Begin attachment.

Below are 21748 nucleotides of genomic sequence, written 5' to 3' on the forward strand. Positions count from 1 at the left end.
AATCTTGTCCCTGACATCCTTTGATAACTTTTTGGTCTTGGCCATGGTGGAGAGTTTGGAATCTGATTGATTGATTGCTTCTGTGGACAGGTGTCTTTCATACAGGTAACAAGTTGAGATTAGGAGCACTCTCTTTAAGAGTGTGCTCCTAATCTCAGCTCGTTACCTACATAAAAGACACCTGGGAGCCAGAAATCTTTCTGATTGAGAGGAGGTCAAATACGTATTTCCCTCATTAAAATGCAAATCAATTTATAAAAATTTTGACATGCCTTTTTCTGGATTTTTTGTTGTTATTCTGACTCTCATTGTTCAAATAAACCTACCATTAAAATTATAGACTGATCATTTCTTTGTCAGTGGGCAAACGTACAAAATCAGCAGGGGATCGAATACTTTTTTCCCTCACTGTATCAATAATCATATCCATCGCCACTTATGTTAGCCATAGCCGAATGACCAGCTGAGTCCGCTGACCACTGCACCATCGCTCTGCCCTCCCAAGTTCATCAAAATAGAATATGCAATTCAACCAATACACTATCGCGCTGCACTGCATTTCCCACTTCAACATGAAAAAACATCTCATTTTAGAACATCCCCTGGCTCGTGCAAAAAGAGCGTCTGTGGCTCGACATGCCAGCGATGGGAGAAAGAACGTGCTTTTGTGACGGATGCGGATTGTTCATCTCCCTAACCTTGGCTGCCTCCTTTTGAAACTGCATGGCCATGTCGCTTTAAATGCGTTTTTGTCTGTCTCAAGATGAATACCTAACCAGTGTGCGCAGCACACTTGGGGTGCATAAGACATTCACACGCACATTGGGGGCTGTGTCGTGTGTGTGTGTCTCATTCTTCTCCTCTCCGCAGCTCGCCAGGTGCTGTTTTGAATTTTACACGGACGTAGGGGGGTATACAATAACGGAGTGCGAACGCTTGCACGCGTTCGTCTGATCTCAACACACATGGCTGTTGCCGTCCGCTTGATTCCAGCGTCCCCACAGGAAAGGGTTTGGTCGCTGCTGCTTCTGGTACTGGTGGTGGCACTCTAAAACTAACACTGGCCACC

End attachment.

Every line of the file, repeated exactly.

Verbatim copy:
Below are 21748 nucleotides of genomic sequence, written 5' to 3' on the forward strand. Positions count from 1 at the left end.
AATCTTGTCCCTGACATCCTTTGATAACTTTTTGGTCTTGGCCATGGTGGAGAGTTTGGAATCTGATTGATTGATTGCTTCTGTGGACAGGTGTCTTTCATACAGGTAACAAGTTGAGATTAGGAGCACTCTCTTTAAGAGTGTGCTCCTAATCTCAGCTCGTTACCTACATAAAAGACACCTGGGAGCCAGAAATCTTTCTGATTGAGAGGAGGTCAAATACGTATTTCCCTCATTAAAATGCAAATCAATTTATAAAAATTTTGACATGCCTTTTTCTGGATTTTTTGTTGTTATTCTGACTCTCATTGTTCAAATAAACCTACCATTAAAATTATAGACTGATCATTTCTTTGTCAGTGGGCAAACGTACAAAATCAGCAGGGGATCGAATACTTTTTTCCCTCACTGTATCAATAATCATATCCATCGCCACTTATGTTAGCCATAGCCGAATGACCAGCTGAGTCCGCTGACCACTGCACCATCGCTCTGCCCTCCCAAGTTCATCAAAATAGAATATGCAATTCAACCAATACACTATCGCGCTGCACTGCATTTCCCACTTCAACATGAAAAAACATCTCATTTTAGAACATCCCCTGGCTCGTGCAAAAAGAGCGTCTGTGGCTCGACATGCCAGCGATGGGAGAAAGAACGTGCTTTTGTGACGGATGCGGATTGTTCATCTCCCTAACCTTGGCTGCCTCCTTTTGAAACTGCATGGCCATGTCGCTTTAAATGCGTTTTTGTCTGTCTCAAGATGAATACCTAACCAGTGTGCGCAGCACACTTGGGGTGCATAAGACATTCACACGCACATTGGGGGCTGTGTCGTGTGTGTGTGTCTCATTCTTCTCCTCTCCGCAGCTCGCCAGGTGCTGTTTTGAATTTTACACGGACGTAGGGGGGTATACAATAACGGAGTGCGAACGCTTGCACGCGTTCGTCTGATCTCAACACACATGGCTGTTGCCGTCCGCTTGATTCCAGCGTCCCCACAGGAAAGGGTTTGGTCGCTGCTGCTTCTGGTACTGGTGGTGGCACTCTAAAACTAACACTGGCCACC